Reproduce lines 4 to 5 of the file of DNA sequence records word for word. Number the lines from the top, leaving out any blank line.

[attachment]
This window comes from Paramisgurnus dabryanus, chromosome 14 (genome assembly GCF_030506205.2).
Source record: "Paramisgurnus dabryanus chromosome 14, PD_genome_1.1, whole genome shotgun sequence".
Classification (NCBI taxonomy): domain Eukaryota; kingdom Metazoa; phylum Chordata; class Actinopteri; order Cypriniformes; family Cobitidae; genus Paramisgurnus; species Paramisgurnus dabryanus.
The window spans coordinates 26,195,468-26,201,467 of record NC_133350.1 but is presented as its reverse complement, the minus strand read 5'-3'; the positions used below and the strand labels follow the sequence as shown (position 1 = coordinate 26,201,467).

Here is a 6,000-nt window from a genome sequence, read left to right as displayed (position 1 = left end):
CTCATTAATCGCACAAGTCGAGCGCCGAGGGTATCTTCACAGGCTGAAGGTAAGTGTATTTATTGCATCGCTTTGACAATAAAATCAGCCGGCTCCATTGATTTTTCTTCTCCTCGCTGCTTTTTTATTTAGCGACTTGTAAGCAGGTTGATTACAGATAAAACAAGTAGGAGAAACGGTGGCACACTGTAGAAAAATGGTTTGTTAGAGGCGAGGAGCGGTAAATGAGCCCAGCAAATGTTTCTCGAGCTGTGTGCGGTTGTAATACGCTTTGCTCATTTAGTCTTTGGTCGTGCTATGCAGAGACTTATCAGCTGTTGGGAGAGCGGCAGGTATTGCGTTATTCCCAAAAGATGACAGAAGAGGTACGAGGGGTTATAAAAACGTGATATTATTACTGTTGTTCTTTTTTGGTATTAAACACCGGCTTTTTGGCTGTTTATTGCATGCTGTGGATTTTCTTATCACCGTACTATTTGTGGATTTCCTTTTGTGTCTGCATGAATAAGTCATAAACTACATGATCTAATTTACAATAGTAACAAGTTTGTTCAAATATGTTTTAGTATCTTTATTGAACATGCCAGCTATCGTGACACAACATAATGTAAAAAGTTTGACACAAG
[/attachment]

The window spans coordinates 26,195,468-26,201,467 of record NC_133350.1 but is presented as its reverse complement, the minus strand read 5'-3'; the positions used below and the strand labels follow the sequence as shown (position 1 = coordinate 26,201,467).

Here is a 6,000-nt window from a genome sequence, read left to right as displayed (position 1 = left end):